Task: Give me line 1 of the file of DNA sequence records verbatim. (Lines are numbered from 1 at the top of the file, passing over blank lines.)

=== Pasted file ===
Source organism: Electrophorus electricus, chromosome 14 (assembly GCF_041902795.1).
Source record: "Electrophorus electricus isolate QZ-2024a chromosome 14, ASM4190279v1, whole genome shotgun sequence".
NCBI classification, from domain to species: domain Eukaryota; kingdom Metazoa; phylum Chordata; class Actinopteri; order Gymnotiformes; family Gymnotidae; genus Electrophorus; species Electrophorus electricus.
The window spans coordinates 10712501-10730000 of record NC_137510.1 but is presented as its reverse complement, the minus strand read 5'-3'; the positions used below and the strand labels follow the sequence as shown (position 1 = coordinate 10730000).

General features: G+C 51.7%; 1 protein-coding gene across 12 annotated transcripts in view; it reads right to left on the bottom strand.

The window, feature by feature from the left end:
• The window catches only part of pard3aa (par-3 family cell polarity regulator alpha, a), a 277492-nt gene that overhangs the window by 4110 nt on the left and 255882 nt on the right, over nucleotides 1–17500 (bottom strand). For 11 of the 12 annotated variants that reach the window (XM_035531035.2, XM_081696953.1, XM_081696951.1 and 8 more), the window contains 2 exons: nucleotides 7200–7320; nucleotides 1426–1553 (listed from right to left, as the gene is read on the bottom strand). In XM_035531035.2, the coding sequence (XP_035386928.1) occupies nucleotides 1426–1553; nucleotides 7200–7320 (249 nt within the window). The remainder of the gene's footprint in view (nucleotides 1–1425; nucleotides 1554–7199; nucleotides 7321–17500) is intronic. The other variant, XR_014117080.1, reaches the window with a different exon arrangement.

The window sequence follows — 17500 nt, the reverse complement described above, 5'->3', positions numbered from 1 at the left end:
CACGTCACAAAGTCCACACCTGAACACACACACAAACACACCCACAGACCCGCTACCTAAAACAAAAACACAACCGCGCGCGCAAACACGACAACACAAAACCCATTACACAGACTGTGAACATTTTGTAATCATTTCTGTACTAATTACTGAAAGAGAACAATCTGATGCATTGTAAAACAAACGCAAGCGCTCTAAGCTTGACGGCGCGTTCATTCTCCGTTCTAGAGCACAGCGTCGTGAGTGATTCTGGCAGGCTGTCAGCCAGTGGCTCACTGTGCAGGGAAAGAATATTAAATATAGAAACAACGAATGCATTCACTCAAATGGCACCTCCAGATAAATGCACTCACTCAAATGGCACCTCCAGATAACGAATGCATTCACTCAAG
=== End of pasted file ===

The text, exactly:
Source organism: Electrophorus electricus, chromosome 14 (assembly GCF_041902795.1).